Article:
Compton's Parent Trigger Feud
McKinley Elementary School in Compton will set a precedent in California — one that will affect children throughout the nation. It will either be the first school seized from its district by unsatisfied parents, or it will be the first school to fight back so hard it defeats a bold new chance at reform.
And it will not be the parents on either side who make this decision, though their signatures are needed. It will be the warring giants who back them.
In January, the Parent Trigger law — authored by outgoing state Senator Gloria Romero and opposed by the California Association of Teachers and the California State PTA, among others — barely passed the state Legislature. It allows parents to take over their children's school and alter it in one of four ways: transform the school into a charter, require the district to hire new teachers, fire the principal or shut down the school completely.
By September, three well-organized, sophisticated Democrats with major portfolios in politics, under the name Parent Revolution, had swooped into Compton to give the fledgling law a test run. The nonprofit Parent Revolution, led by directors Ben Austin, Gabe Rose and Pat DeTemple, runs on donations from charity titans like Bill Gates.
The choice of McKinley as a guinea pig was not arbitrary. The Compton Unified School District is one of the most troubled public school operations in California: Experts forced upon Compton Unified by the state released an audit in August saying they had "grave concern" about the ability of its schools to advance students academically.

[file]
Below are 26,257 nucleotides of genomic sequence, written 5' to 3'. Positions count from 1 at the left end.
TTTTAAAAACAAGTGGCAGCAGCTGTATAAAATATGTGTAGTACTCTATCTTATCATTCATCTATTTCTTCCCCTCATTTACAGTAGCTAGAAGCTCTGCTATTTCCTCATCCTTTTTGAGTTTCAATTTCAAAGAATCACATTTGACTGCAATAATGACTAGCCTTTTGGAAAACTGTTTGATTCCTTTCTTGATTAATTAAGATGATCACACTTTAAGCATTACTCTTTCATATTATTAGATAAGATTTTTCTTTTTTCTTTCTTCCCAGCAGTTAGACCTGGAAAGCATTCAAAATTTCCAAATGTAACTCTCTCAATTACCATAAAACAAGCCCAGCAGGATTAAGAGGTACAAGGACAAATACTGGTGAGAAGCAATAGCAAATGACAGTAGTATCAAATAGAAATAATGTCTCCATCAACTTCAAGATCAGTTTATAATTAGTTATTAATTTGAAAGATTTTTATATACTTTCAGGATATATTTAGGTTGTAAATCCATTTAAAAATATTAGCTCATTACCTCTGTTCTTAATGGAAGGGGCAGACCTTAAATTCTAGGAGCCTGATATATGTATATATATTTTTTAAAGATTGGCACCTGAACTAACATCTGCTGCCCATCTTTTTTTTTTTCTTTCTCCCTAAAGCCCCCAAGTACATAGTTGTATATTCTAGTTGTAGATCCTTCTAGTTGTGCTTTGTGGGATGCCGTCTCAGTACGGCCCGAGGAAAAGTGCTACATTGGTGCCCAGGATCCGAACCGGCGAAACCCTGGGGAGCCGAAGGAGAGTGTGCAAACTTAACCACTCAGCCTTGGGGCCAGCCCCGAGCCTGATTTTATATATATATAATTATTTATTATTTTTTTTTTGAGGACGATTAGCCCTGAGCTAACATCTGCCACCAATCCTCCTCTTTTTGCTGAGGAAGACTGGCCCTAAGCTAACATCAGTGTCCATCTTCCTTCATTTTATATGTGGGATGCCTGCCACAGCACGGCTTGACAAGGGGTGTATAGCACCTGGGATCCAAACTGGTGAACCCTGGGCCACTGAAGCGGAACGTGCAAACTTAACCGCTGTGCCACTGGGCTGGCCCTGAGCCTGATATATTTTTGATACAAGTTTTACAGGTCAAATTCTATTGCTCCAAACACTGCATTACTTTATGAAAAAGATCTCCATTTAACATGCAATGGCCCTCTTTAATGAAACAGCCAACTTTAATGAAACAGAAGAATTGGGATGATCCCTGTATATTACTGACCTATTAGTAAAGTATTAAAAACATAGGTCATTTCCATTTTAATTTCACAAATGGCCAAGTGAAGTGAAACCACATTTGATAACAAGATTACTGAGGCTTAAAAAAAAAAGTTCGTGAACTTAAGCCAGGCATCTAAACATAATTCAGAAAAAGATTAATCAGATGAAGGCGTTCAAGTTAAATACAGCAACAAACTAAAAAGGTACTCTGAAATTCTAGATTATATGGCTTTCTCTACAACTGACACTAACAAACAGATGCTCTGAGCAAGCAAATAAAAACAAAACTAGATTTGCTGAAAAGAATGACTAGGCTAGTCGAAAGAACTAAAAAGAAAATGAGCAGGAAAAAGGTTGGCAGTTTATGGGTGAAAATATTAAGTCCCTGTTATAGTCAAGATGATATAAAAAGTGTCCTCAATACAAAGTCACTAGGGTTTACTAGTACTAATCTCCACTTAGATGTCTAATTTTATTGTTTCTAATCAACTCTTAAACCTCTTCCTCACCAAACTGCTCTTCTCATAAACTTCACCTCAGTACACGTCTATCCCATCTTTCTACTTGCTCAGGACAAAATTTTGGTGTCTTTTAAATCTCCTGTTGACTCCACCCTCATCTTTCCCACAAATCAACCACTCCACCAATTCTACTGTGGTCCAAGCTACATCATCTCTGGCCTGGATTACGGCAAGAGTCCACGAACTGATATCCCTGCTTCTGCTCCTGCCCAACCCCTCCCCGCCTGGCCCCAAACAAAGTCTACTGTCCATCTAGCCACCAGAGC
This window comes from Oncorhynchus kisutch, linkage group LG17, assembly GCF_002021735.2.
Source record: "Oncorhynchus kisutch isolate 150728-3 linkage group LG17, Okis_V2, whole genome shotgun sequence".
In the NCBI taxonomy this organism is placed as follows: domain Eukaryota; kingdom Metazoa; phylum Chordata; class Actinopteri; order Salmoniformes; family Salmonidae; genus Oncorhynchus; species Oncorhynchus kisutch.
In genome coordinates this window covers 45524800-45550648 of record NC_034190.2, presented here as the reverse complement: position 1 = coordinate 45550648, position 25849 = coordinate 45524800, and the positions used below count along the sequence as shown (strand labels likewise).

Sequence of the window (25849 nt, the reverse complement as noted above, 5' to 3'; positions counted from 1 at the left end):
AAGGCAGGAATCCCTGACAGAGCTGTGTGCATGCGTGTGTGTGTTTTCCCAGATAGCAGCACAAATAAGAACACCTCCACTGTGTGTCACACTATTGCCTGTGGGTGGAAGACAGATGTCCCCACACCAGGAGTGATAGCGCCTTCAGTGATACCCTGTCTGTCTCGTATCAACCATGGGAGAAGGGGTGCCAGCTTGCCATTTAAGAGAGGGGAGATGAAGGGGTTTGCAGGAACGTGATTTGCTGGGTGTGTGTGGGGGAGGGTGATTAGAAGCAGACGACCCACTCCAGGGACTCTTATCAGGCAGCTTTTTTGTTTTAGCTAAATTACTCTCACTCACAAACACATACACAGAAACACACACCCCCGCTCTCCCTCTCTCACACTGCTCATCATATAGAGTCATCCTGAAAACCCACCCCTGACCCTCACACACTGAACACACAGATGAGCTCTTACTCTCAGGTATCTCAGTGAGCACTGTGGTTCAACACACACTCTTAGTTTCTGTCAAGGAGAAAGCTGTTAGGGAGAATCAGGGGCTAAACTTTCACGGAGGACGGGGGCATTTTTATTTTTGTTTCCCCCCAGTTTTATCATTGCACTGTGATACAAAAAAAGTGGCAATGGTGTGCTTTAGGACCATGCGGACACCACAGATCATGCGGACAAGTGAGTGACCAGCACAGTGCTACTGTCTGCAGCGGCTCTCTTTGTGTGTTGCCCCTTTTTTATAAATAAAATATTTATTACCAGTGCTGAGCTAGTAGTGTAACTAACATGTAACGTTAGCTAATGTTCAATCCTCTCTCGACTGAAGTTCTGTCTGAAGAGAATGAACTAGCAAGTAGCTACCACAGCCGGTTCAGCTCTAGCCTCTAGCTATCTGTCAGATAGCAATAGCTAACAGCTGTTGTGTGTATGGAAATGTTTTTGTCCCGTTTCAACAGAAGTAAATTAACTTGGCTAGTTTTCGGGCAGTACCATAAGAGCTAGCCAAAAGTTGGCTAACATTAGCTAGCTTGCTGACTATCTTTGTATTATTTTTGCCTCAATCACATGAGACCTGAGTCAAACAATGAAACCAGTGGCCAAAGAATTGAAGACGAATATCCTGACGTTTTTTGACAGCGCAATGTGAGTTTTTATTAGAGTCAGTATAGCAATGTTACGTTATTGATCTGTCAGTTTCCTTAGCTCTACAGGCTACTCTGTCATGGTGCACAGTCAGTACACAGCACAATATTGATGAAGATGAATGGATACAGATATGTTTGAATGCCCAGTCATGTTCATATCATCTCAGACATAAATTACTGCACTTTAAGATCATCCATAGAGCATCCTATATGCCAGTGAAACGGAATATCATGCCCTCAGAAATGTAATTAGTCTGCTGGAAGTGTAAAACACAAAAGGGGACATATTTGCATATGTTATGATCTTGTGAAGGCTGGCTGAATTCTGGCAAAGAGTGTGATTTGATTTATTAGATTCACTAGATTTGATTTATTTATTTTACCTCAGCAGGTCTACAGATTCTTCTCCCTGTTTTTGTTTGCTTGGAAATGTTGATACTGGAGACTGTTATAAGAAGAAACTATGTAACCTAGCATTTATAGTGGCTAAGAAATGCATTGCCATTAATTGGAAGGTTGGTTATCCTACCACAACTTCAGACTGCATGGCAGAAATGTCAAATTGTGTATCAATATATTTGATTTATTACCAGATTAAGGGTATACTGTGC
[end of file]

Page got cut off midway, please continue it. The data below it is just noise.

Fewer than half of Compton students graduate from high school and just 2 percent go to college. McKinley ranks in the bottom 10 percent of "similar schools" in California with identical racial and economic backgrounds.
Still, district insiders have kept out all charter schools, even as the movement has exploded in California.
Romero, who authored the law, says that only schools on the state's Program Improvement list — meaning they're "chronically underperforming" — are eligible for a Parent Trigger takeover. McKinley is on that list.
With the help of five Parent Revolution staffers — including Mary Najera, a Boyle Heights mother who saw the positive effect a charter school had on her struggling son — the three directors traveled door-to-door around McKinley Elementary's neighborhood until 15 parent organizers were on their side. Together, the team quietly gathered 261 more Compton parent signatures. Under the law, 51 percent of parents have to sign a petition. Parent Revolution got more than 60 percent.
When the petition was delivered to Compton Unified Superintendent Karen Frison on Dec. 7, the opposition had been waiting for weeks, says Pastor Lee Finnie, a Parent Trigger opponent and McKinley parent of three. He identifies those opposed as "an extension of the PTA," led by vociferous reform opponent Cynthia Martinez, president of the PTA.